Horse-drawn coaches once provided public transport in the local district; one of the earliest is said to have travelled between Bendemeer and Walcha in the days when Cobb & Co had a service from Tamworth to Stanthorpe via Bendemeer, Uralla and Armidale.
The Walcha coach followed the course of the Macdonald River for much of the journey before travelling along present-day Scrubby Gully Road.
In January 1874, R.C. Smith & Co of Armidale commenced a twice-weekly service to Walcha and Glen Morrison with their Tally-Ho coach line. The local booking offices were at Hamilton’s Apsley Hotel in Walcha and Bowden’s Golden Bar Hotel at Glen Morrison. It soon became a once-a-week service with the coach leaving Armidale every Saturday morning and returning to Armidale on the following Monday. The trip took seven hours and cost 10 shillings each way. The Star Line of Royal Coaches took over the run in January 1877.
The construction of the Main Northern Rail Line put paid to many coach services, a change much applauded by the travelling public, especially in regard to Cobb & Co. The Freeman’s Journal of June 24, 1882, wrote: “Those who have spent long, cold, wintry nights knocked about in one of Cobb & Co’s coaches, and have heard the sharp and often offensive questions and replies of the petty agents of the firm will bless the day when they shall all be things of the past.”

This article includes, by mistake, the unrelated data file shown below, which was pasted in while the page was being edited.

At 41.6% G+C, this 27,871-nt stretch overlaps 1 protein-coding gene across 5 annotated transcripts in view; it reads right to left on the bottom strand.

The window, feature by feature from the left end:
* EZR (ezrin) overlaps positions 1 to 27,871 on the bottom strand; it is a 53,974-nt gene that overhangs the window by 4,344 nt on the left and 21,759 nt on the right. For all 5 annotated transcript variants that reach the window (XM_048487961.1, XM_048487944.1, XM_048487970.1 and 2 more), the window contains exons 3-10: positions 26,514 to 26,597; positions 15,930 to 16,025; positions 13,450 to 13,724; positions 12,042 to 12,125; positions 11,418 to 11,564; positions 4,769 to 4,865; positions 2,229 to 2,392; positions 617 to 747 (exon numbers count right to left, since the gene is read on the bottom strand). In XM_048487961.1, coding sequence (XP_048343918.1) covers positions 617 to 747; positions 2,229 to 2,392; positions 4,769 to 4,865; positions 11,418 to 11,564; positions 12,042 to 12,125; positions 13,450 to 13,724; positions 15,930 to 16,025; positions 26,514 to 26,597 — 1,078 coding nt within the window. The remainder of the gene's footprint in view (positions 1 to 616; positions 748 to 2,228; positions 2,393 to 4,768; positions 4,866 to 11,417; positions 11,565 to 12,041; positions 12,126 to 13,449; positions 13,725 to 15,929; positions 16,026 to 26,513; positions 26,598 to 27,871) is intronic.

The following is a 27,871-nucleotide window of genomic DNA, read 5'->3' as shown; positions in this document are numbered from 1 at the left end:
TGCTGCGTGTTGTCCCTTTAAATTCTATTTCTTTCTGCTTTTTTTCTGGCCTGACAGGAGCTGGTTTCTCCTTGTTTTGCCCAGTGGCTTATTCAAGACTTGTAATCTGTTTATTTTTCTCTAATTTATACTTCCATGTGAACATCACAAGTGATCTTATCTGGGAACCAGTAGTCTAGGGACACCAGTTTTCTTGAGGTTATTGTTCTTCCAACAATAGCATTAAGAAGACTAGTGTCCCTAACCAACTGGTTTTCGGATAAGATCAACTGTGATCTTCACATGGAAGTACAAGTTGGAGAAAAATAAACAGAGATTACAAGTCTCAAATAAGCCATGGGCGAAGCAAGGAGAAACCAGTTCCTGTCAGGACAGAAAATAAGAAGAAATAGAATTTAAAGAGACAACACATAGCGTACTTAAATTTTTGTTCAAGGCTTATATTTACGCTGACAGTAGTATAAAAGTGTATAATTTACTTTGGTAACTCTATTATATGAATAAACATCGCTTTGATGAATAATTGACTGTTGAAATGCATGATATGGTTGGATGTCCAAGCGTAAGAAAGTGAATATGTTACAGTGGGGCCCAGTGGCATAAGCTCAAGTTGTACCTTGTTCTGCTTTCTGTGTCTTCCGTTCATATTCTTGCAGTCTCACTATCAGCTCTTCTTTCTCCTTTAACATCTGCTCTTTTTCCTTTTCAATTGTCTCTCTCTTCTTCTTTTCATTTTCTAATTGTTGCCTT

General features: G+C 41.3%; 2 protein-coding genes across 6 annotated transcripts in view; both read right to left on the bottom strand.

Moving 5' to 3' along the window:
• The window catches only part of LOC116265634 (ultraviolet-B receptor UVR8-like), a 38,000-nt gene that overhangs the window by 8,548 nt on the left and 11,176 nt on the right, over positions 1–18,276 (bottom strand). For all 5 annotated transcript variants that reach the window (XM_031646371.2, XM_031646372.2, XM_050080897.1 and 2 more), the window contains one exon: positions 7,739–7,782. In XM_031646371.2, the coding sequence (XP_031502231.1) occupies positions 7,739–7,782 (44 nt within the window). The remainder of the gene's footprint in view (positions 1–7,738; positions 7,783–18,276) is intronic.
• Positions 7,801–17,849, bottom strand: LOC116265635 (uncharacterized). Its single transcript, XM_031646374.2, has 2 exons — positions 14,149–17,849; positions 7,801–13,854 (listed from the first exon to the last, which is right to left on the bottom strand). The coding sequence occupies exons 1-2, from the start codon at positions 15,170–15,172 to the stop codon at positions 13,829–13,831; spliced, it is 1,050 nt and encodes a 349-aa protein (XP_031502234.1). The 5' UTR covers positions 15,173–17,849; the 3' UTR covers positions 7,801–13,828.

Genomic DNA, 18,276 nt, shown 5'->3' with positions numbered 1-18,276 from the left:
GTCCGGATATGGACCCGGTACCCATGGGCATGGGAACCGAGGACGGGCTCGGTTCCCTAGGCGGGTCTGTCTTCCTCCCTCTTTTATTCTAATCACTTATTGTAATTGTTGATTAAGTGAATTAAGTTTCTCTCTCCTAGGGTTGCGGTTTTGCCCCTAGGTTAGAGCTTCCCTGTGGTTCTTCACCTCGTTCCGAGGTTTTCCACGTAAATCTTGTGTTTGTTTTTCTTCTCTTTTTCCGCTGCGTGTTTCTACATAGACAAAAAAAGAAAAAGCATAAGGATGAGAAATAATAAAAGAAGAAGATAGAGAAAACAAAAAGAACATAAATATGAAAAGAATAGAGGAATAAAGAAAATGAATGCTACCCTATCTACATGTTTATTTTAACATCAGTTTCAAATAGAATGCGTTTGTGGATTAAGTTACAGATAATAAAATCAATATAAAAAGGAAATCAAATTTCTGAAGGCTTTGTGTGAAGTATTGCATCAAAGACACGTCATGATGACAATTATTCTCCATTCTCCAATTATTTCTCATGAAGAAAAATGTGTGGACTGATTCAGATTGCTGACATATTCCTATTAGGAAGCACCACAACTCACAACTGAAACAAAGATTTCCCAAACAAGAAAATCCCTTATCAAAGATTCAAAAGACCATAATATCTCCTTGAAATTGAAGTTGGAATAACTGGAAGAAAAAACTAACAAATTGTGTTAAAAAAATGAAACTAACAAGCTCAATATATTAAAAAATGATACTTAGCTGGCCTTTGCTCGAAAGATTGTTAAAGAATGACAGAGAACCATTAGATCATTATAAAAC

At Walcha, the opening of the line to Uralla on August 2, 1882 introduced the need for a feeder coach service to Walcha Road, which was originally provided by George Martin whose advertisements said: “The Mail Coach leaves Walcha daily (Sundays excepted) at 9am to meet the train from Armidale, returning to Walcha at noon, and leaving the town again at 3pm to meet the evening train from Newcastle. Passengers and parcels should be booked at Bath's Hotel, Walcha.”
It was not long before George Murray Bowden purchased the business from Martin, who stayed on as coach driver for a while before Bowden took up the reins. In 1912, the horse-drawn coach was replaced by a motor vehicle, an Albion Caravan, driven by Charles Ernest Bowden, one of George's sons.
Samuel Farrell, G.A. Golledge and Ashton J. Smith were also licensed to ply between Walcha and Walcha Road. Golledge also had a service between Walcha Road and Niangala, while Smith kept himself occupied with smaller jobs such as the running of fare-paying passengers to and from Walcha’s annual races.